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Luckily, I generally have the ability to enter periods of deep thought during finals crunchtime. Unfortunately, it's never really about the finals themselves. This time, it's about my thesis and the reclamation of an Asian American radical history based on theoretical conceptions of, and community actions around, race, nation, class, empire, and society.

I found this video on YouTube, a preview for a documentary on Richard Aoki, a longtime Japanese American radical from Oakland, CA:

This looks legit, featuring the likes of Yuri Kochiyama, Bobby Seale, and Prof. Diane C. Fujino, who penned Yuri's biography and is currently working on a bio of Aoki himself. But to backtrack for a moment, and give a brief description of who this guy is.

Aoki, a third-generation Japanese American, was born in San Leandro, CA in 1938; at the age of 4 he and his family were evacuated and relocated in the forced movement of 110,000 Japanese Americans from the West Coast during WWII. After returning from the Topaz, Utah relocation center in 1945, his family returned to the Bay Area, where he would eventually encounter fellow Oakland residents Huey P. Newton and Bobby Seale, co-founders of the revolutionary nationalist Black Panther Party for Self-Defense. Aoki, credited as a "radical Japanese cat" in Seale's autobiography, Seize the Time, provided the inchoate Panthers with their first firearms in their now-legendary method of patrolling Oakland cops, or "policing the police."

A relatively unsung figure in the BPP (Newton makes no mention of Aoki in his biography, Revolutionary Suicide), and often marginalized (he was, for a while, the sole member of the BPP's Berkeley chapter), Aoki was nevertheless a significant player in the Panthers' activities, one of six Field Marshals. He also enrolled at UC Berkeley in the late 1960's, was a co-architect in the campus' Asian American Political Alliance (one of the first organizations to proclaim themselves "Asian American"), and an organizer in the Third World Liberation Front, the coalition of color whose campus protests in 1969 led to the formation of one of the nation's first Ethnic Studies programs. As he says in the vid, "I do believe in mass action."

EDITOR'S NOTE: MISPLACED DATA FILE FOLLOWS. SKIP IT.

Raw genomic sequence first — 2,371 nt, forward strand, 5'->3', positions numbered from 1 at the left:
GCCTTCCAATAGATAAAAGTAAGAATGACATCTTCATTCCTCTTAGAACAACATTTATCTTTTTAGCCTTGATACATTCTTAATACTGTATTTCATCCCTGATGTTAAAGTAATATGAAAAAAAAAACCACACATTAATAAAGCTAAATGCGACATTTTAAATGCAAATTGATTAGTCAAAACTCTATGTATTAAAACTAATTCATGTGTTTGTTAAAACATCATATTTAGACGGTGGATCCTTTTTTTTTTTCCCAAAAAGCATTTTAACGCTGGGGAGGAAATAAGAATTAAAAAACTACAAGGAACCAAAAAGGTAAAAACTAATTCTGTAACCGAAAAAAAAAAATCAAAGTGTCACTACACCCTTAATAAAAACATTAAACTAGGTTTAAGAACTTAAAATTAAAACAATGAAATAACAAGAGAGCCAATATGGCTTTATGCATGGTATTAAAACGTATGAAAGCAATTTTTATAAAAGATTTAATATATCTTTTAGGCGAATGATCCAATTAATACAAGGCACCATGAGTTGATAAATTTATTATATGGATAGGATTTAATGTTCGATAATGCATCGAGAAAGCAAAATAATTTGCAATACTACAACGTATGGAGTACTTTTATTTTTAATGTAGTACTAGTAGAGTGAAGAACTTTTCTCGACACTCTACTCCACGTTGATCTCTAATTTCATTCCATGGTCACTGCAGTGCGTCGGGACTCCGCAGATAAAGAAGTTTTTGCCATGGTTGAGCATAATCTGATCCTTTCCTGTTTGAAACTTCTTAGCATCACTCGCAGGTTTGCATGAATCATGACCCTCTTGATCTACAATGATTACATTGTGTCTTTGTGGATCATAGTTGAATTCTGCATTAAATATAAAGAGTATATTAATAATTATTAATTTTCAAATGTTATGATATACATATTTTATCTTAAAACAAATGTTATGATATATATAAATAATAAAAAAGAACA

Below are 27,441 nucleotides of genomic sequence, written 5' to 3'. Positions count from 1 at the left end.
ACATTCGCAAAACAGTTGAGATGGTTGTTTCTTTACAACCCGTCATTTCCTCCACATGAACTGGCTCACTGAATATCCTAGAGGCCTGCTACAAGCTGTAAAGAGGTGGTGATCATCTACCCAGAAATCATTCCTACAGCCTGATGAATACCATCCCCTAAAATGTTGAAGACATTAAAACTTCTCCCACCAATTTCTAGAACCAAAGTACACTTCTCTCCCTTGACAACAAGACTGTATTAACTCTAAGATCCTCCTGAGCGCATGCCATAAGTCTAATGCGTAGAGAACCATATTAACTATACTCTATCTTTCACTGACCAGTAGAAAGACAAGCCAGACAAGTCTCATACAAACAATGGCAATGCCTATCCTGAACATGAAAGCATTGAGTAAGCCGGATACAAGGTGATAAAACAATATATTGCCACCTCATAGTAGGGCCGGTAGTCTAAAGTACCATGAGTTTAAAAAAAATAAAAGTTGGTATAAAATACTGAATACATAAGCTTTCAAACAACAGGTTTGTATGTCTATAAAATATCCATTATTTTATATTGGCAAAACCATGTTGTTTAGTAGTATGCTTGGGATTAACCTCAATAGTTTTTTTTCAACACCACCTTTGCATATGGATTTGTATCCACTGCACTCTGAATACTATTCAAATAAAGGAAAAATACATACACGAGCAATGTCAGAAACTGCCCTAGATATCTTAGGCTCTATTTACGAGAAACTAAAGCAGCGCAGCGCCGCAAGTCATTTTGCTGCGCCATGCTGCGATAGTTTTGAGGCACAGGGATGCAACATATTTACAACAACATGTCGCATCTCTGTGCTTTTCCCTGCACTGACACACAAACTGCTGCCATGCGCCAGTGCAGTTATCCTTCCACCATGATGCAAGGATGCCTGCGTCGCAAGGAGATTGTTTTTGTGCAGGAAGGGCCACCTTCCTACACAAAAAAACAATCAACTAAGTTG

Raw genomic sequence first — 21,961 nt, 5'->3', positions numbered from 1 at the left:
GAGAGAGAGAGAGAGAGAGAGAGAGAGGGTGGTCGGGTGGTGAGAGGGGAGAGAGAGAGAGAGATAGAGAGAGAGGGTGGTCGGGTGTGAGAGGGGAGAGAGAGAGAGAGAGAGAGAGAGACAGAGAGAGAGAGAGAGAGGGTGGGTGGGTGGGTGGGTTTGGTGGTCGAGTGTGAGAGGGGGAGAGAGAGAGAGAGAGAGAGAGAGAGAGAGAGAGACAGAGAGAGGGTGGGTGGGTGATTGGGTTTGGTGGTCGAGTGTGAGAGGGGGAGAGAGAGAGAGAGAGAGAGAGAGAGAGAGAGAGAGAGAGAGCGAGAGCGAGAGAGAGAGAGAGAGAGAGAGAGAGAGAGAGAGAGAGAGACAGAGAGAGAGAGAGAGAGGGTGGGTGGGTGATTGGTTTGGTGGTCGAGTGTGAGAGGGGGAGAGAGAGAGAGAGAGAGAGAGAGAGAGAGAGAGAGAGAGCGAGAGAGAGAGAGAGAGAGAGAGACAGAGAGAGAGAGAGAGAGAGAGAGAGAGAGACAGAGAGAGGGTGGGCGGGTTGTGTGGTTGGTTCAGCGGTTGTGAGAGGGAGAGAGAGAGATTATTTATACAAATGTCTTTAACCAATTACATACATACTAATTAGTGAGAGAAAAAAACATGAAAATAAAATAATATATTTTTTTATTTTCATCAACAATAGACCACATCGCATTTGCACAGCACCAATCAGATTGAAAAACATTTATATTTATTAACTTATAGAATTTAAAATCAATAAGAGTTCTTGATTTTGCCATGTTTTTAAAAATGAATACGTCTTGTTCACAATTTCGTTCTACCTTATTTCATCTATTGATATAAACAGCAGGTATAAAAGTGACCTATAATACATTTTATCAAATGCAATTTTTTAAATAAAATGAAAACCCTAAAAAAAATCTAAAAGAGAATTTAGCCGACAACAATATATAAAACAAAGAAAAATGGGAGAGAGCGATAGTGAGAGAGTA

Aoki--like fellow Japanese American Panthers Guy Kurose and Mike Tagawa in the Seattle chapter--is part of a hidden history of Asian American activism that, while perhaps no longer so well-figured in a racial consciousness that has been radically altered by the changing face of Asian America since the 1960's, is nevertheless crucial in an understanding of what previous generations have contributed to our lives. Aoki's organizing--bridging campus and community, uniting different peoples of color, challenging the very structural base of state and society--has profound implications for current and future generations of Asian Americans, students or not, activists or not, and provides a space for legacies that must be remembered, kept alive, and cherished.

I'm gonna work on tracking down this documentary. In the meantime (and I think I'll do these from time to time), next up will be Chris Kando Iijima and his mother, Kazu. Now back to studying...



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